Made the big move and transplanted the tomato seedlings into the garden. This is about a month earlier than I had planned but the weather being so good, resulted in much faster growth of the seedlings and they were starting to outgrow the pots. I moved 12 plants – 4x cherries; 4x standard sandwich rounds; 4 x plums. It looks like a slight cool down coming toward the end of this week so I decided to hold back on planting the peppers and egg plants. They’re more sensitive to temp than tomatoes plus it’s easier for me to cover the tomatoes if necessary. I get rid of another 10 plants, tomatoes and peppers, that I put aside for Nancy’s quilter and that many for Joey’s garden. The quilter get’s hers this week but Joey is wandering around New Zealand so not sure about his. I think they’ll be ok but I’ll probably have to repot them into bigger quarters before he returns. Also planted a few squash seeds so within the next week to 10 days we’ll have a full spring/summer crop planted along with what’s left of the winter greens. There are a few cabbages left but the lettuce, spinach, kale, chard and collards are showing no signs of giving it up at all – good news for the bridge ladies. Got good germination on the green beans seed – 3 x 12’ rows with enough seed left over from last season to plant that much more. I’ll wait about 2 weeks before planting that seed so the two types won’t overlap in time that much.
Two more heads of cabbage remaining in the row I’ve designated for green beans. We get two meals out of a head – either in slaw or any variety of cooked meals. One interesting way we make it is to core it, load the empty spot with butter seasoned however you like and then put it in the Holland Grill, core up, for an hour or so. You cook it about as long as a whole chicken or rack of ribs to get a whole meal with nearly zero prep time. There’s a whole head and a half head in the fridge but you can only handle so much cabbage. The neighbors are trying their best to help but they have the same kind of limitations as us. Why did I plant so much? Because in past years the yield was less than 50% in terms of plants that make it the full duration so I plant “spares”. For whatever reasons, there’s been almost zero fallout this year.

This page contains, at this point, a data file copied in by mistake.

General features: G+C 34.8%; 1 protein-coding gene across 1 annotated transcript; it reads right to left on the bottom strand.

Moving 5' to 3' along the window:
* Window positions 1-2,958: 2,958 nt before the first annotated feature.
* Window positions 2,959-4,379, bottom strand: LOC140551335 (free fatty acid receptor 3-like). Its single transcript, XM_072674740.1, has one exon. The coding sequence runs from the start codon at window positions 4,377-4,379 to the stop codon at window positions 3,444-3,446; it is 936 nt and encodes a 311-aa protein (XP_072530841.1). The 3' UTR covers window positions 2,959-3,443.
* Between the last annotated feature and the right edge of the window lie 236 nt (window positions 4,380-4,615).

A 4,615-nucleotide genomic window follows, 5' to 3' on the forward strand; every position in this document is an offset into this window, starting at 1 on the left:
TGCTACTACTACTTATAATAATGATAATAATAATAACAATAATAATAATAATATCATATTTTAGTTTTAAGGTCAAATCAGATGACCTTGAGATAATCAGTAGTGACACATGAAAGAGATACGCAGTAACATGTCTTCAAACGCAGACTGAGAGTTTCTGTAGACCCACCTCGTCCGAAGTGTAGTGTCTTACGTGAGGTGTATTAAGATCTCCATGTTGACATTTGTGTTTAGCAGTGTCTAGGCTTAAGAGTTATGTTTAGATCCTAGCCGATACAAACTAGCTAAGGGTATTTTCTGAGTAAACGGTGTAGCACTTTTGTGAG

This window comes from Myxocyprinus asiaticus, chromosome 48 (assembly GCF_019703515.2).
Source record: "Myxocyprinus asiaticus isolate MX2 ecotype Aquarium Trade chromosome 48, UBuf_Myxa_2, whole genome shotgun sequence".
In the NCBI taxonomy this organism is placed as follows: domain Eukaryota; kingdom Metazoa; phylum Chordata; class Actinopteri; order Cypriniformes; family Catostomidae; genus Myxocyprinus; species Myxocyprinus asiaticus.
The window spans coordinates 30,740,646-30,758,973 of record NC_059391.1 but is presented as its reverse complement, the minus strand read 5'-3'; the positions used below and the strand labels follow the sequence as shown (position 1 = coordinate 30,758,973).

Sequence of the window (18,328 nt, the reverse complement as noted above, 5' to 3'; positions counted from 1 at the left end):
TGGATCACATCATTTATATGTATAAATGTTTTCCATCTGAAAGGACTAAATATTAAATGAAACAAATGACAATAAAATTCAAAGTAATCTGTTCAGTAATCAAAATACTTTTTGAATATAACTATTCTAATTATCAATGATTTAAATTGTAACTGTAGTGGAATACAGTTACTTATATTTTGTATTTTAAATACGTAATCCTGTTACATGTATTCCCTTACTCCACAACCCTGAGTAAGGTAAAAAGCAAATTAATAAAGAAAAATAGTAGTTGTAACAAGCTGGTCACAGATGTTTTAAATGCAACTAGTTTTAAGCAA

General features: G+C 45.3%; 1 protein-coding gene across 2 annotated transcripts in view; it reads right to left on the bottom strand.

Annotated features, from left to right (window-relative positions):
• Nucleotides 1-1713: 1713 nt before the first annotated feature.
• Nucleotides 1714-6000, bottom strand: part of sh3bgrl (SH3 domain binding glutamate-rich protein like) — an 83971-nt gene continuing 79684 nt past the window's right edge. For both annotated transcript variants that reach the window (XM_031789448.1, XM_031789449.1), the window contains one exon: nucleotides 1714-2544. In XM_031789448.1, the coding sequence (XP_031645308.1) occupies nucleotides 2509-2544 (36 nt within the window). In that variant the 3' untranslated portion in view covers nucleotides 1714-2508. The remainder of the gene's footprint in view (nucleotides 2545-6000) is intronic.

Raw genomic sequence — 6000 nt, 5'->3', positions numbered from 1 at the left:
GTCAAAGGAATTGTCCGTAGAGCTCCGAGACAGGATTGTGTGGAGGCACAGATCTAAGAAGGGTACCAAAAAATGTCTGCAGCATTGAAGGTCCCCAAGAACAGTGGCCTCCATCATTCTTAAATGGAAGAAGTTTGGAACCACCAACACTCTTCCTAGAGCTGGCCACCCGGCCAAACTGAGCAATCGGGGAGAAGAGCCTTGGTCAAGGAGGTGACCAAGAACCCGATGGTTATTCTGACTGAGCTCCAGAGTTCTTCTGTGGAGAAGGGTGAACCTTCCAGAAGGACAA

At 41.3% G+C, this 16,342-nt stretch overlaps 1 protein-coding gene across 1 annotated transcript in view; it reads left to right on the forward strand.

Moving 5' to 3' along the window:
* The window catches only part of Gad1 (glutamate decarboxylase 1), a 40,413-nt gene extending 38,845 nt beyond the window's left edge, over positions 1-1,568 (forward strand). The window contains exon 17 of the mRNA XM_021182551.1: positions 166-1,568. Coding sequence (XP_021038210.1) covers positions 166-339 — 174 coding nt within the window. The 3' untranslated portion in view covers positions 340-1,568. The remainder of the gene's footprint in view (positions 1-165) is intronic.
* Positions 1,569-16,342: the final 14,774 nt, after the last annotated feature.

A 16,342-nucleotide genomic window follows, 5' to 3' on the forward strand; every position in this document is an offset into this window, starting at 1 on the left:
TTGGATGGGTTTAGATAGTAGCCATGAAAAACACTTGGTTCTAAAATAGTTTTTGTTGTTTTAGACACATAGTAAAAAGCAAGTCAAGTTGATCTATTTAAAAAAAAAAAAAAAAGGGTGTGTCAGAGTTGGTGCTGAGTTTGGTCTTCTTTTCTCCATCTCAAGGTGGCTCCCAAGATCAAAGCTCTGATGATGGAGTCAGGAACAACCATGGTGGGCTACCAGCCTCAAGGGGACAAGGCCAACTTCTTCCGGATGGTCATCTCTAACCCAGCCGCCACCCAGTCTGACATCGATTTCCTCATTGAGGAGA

Made an uber dumb move yesterday. A cooking accident. This chicken dish that we made once before and loved required a cast iron frying pan. You fry the chicken very fast on one side and then move the pan into a pre heated 450 degree for 20 minutes. Then you move the pan to the stove top, remove the chicken and use the residual for a sauce. Everything is hot and happening quickly and I had taken off the oven gloves after moving the pan from the oven. But I set it on the stovetop with the handle sticking out in the way and grabbed the handle without thinking. I ran for the aloe plant and an ice cube. It sure hurt and started to blister right away but in a couple of hours it was under control. I kept applying the aloe and by bed time, no pain at all. This morning I can see that it’s going to blister some but no pain, stiffness or anything really bothersome. It seems like a couple times a year it’s aloe to the rescue so I sure recommend everyone having one handy.